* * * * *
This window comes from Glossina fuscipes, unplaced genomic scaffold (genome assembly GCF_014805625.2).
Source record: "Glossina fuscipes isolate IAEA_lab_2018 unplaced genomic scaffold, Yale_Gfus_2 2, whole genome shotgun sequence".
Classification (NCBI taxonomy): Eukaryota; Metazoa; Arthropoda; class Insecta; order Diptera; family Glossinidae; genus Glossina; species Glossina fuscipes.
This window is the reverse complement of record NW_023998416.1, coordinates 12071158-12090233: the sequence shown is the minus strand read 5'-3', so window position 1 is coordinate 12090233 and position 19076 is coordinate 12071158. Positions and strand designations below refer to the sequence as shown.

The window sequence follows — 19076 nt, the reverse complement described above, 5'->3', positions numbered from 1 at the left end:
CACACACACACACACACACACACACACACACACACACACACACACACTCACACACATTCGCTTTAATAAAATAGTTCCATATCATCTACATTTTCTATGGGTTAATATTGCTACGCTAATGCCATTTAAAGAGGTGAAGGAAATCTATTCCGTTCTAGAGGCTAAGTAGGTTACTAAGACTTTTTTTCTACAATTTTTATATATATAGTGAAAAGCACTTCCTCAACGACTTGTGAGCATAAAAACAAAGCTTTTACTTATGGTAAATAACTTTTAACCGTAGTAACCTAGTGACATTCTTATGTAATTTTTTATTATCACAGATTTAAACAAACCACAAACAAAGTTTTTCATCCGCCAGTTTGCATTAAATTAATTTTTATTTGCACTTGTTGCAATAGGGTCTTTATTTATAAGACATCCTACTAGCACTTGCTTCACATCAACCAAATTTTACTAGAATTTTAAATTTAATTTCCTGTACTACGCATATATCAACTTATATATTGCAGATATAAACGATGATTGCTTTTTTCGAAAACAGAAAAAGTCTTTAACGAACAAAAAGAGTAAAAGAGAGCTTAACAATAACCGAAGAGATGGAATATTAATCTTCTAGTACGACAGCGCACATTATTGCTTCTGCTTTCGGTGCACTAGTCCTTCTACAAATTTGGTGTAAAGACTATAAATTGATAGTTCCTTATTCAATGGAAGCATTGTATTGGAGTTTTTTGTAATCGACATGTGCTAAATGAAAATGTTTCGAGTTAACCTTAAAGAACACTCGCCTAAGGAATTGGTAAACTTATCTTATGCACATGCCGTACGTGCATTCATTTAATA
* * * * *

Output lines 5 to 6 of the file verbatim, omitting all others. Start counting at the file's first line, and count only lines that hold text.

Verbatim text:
The window sequence follows — 19076 nt, the reverse complement described above, 5'->3', positions numbered from 1 at the left end:
CACACACACACACACACACACACACACACACACACACACACACACACTCACACACATTCGCTTTAATAAAATAGTTCCATATCATCTACATTTTCTATGGGTTAATATTGCTACGCTAATGCCATTTAAAGAGGTGAAGGAAATCTATTCCGTTCTAGAGGCTAAGTAGGTTACTAAGACTTTTTTTCTACAATTTTTATATATATAGTGAAAAGCACTTCCTCAACGACTTGTGAGCATAAAAACAAAGCTTTTACTTATGGTAAATAACTTTTAACCGTAGTAACCTAGTGACATTCTTATGTAATTTTTTATTATCACAGATTTAAACAAACCACAAACAAAGTTTTTCATCCGCCAGTTTGCATTAAATTAATTTTTATTTGCACTTGTTGCAATAGGGTCTTTATTTATAAGACATCCTACTAGCACTTGCTTCACATCAACCAAATTTTACTAGAATTTTAAATTTAATTTCCTGTACTACGCATATATCAACTTATATATTGCAGATATAAACGATGATTGCTTTTTTCGAAAACAGAAAAAGTCTTTAACGAACAAAAAGAGTAAAAGAGAGCTTAACAATAACCGAAGAGATGGAATATTAATCTTCTAGTACGACAGCGCACATTATTGCTTCTGCTTTCGGTGCACTAGTCCTTCTACAAATTTGGTGTAAAGACTATAAATTGATAGTTCCTTATTCAATGGAAGCATTGTATTGGAGTTTTTTGTAATCGACATGTGCTAAATGAAAATGTTTCGAGTTAACCTTAAAGAACACTCGCCTAAGGAATTGGTAAACTTATCTTATGCACATGCCGTACGTGCATTCATTTAATA